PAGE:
Chunze Cen, Han Wu, Chia-Fon Lee, Shuxin Hao, Fushui Liu, Yikai Li
Abstract Droplets impacting onto the heated surface is a typical phenomenon either in CI engines or in GDI SI engines, which is regarded significant for their air-fuel mixing. Meanwhile, alcohols including ethanol and butanol, has been widely studied as internal combustion engine alternative fuels due to their excellent properties. In this paper, under different component ratio conditions, the ethanol-butanol droplet impacting onto the heated aluminum surface has been studied experimentally. The falling height of the droplets were set at 5cm. A high-speed camera, set at 512×512pixels, 5000 fps and 20 μs of exposure time, was used to visualize the droplet behavior impinging onto the hot aluminum surface. The impact regimes of the binary droplet were identified. The result showed that the Leidenfrost temperature of droplets was affected by the ratio of ethanol to butanol. The higher the content of butanol in the droplet, the higher the Leidenfrost temperature.
2017-10-08
Technical Paper
2017-01-2316
Yuhan Huang, Guang Hong, John Zhou
Abstract Ethanol direct injection (EDI) has great potential in facilitating the downsizing technologies in spark ignition engines due to its strong anti-knock ability. The fuel temperature may vary widely from non-evaporating to flash-boiling sprays in real engine conditions. In this study, a CFD spray model was developed in the ANSYS Fluent environment, which was capable to simulate the EDI spray and evaporation characteristics under non-evaporating, transition and flash-boiling conditions. The turbulence was modelled by the realizable k-ε model. The Rinzic heterogeneous nucleation model was applied to simulate the primary breakup droplet size at the nozzle exit. The secondary breakup process was modelled by the Taylor Analogy Breakup model. The evaporation process was modelled by the Convection/Diffusion Controlled Model. The droplet distortion and drag, collision and droplet-wall interaction were also included.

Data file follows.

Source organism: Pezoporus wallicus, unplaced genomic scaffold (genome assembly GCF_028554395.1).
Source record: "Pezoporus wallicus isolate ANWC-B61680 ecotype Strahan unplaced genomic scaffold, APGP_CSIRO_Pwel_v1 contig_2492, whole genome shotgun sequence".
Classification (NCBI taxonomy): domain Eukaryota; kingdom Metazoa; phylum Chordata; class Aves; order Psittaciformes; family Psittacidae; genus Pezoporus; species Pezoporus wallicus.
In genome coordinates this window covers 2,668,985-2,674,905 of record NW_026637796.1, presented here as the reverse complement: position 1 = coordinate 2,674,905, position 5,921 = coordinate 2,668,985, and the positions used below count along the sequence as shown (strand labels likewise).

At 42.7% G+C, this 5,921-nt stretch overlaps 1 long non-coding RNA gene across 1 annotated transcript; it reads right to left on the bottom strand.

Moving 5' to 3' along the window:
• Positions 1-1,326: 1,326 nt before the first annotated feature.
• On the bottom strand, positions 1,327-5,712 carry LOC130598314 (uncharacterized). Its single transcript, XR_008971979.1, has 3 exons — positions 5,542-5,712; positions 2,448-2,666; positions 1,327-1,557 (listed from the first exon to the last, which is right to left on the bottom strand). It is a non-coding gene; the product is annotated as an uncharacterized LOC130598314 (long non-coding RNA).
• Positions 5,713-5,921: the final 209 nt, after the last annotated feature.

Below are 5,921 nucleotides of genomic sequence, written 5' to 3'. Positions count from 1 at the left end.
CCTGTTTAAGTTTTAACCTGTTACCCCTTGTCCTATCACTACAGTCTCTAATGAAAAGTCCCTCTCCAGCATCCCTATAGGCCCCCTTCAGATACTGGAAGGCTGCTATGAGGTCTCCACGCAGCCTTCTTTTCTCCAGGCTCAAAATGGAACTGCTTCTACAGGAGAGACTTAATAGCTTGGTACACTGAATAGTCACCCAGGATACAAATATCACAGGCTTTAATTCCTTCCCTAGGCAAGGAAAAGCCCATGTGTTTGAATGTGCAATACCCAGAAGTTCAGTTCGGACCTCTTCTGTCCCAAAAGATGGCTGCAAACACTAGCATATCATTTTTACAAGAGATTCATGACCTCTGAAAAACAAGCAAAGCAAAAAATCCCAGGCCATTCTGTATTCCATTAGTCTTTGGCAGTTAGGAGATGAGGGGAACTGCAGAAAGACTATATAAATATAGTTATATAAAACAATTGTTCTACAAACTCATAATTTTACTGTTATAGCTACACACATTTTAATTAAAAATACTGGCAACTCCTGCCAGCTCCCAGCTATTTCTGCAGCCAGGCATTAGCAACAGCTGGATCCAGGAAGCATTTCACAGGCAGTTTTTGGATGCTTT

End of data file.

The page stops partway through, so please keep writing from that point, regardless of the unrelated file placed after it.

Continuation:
2017-10-08
Technical Paper
2017-01-2325
Midhat Talibi, Paul Hellier, Nicos Ladommatos
Abstract The conversion of lignocellulosic biomass to liquid fuels presents an alternative to the current production of renewable fuels for IC engines from food crops. However, realising the potential for reductions in net CO2 emissions through the utilisation of, for example, waste biomass for sustainable fuel production requires that energy and resource inputs into such processes be minimised. This work therefore investigates the combustion and emission characteristics of five intermediate platform molecules potentially derived from lignocellulosic biomass: gamma-valerolactone (GVL), methyl valerate, furfuryl alcohol, furfural and 2-methyltetrahydrofuran (MTHF). The study was conducted on a naturally aspirated, water cooled, single cylinder spark-ignition engine. Each of the platform molecules were blended with reference fossil gasoline at 20 % wt/wt.
2017-10-08